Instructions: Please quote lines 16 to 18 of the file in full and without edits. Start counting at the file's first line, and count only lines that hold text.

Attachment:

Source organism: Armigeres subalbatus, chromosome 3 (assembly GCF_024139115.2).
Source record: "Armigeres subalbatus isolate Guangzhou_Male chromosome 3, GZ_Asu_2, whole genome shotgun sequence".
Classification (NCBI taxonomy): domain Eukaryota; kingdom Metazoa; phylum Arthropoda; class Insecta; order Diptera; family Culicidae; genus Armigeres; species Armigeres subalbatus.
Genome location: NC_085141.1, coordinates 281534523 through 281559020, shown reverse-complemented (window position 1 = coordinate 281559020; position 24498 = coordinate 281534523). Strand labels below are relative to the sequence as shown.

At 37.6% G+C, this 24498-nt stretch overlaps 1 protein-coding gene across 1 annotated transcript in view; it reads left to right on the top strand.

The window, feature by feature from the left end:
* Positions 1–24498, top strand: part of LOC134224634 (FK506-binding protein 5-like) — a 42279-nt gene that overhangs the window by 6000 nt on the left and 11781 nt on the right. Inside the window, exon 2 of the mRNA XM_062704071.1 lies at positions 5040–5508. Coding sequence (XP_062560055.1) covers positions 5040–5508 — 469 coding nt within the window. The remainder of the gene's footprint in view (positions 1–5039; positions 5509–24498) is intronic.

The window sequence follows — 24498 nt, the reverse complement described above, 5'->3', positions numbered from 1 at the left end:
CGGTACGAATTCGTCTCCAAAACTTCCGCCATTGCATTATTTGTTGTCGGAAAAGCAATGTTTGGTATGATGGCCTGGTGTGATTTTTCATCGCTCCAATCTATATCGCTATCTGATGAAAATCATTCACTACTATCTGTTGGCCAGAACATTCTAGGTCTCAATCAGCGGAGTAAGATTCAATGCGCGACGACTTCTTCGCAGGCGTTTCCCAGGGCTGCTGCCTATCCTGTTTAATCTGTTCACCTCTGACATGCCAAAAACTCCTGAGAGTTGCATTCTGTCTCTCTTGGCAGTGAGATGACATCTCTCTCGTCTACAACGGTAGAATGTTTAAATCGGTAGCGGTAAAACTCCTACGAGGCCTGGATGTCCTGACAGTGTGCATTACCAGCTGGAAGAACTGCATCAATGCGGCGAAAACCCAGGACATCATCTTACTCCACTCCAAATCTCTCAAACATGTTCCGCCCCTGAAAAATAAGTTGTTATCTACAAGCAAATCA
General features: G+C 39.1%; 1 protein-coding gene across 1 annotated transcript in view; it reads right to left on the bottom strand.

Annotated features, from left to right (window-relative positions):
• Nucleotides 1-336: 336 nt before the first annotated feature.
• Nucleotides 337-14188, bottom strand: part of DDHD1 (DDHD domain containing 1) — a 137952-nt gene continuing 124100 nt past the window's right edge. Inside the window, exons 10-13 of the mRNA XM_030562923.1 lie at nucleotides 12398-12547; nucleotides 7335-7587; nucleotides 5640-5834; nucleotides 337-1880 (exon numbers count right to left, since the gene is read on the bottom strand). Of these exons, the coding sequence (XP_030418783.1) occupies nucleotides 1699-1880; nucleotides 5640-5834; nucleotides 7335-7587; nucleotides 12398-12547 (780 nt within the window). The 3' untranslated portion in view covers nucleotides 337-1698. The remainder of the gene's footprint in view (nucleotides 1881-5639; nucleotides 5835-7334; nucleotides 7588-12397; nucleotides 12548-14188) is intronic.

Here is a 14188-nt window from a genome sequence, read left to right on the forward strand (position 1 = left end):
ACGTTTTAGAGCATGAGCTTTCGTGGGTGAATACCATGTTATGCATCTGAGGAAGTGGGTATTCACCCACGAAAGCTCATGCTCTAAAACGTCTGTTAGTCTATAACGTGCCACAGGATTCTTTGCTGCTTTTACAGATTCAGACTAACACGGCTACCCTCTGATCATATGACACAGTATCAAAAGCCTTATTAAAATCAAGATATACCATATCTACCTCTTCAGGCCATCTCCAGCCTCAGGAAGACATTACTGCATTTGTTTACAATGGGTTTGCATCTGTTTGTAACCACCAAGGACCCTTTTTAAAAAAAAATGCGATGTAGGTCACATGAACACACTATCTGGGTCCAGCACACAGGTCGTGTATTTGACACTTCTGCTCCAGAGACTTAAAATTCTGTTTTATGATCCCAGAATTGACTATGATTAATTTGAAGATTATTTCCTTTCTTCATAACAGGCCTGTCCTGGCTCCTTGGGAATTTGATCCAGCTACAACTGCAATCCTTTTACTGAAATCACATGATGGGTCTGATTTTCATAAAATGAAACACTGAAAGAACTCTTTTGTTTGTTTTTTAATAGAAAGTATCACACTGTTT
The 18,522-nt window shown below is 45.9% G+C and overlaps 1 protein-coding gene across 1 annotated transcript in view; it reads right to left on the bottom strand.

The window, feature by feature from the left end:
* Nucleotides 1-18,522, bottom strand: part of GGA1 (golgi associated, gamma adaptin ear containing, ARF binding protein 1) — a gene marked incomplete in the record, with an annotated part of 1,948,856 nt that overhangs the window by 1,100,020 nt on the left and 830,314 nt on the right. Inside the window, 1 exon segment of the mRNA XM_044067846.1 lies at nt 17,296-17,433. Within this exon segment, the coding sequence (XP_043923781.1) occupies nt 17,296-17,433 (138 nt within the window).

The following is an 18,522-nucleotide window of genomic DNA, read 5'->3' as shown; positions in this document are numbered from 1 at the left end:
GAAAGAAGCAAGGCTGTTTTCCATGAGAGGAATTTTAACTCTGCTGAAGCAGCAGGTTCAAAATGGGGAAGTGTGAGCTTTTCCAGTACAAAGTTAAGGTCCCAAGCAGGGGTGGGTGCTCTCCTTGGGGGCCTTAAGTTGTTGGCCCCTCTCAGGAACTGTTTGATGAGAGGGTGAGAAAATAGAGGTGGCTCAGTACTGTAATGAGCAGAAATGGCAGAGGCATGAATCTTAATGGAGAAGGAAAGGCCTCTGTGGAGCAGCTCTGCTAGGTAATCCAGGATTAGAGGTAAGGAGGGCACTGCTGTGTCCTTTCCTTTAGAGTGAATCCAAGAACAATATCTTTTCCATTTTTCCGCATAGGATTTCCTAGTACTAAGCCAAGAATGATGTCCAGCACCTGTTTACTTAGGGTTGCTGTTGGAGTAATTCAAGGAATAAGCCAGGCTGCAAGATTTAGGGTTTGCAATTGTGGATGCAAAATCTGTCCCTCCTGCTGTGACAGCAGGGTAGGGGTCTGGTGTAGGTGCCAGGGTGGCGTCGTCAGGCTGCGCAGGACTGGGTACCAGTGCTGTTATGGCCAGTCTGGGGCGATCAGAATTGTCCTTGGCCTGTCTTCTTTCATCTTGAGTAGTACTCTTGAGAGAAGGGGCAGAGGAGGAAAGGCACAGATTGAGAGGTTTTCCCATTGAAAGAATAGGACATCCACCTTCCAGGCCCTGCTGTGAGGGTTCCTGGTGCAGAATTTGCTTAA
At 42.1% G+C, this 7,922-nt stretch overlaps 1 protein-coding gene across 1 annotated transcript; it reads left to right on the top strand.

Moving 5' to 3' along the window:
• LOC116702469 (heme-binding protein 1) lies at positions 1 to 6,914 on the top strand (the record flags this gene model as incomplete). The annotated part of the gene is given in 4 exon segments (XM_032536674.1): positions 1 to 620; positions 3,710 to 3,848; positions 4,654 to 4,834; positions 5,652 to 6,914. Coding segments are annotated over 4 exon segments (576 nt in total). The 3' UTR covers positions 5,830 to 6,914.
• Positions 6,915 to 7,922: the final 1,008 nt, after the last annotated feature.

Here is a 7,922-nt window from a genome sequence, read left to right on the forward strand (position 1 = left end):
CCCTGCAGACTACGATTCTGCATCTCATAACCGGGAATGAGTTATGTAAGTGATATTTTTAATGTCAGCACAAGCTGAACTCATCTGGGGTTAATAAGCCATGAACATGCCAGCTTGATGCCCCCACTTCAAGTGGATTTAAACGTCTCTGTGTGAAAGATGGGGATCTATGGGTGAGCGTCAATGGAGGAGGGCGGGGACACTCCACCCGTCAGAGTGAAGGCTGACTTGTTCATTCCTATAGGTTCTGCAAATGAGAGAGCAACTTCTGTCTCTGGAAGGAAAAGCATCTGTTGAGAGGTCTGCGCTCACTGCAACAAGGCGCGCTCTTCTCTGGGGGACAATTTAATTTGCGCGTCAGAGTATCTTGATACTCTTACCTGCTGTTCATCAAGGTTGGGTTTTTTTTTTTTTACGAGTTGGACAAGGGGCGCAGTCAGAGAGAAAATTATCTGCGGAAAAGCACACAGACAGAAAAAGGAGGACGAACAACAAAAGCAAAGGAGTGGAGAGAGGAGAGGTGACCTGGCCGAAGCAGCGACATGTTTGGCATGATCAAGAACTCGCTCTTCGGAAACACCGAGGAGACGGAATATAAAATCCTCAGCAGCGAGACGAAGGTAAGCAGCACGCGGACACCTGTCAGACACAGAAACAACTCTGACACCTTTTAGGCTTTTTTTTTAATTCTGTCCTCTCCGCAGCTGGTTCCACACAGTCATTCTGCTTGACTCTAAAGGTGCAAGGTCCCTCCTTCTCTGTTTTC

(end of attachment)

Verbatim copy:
The 18,522-nt window shown below is 45.9% G+C and overlaps 1 protein-coding gene across 1 annotated transcript in view; it reads right to left on the bottom strand.

The window, feature by feature from the left end:
* Nucleotides 1-18,522, bottom strand: part of GGA1 (golgi associated, gamma adaptin ear containing, ARF binding protein 1) — a gene marked incomplete in the record, with an annotated part of 1,948,856 nt that overhangs the window by 1,100,020 nt on the left and 830,314 nt on the right. Inside the window, 1 exon segment of the mRNA XM_044067846.1 lies at nt 17,296-17,433. Within this exon segment, the coding sequence (XP_043923781.1) occupies nt 17,296-17,433 (138 nt within the window).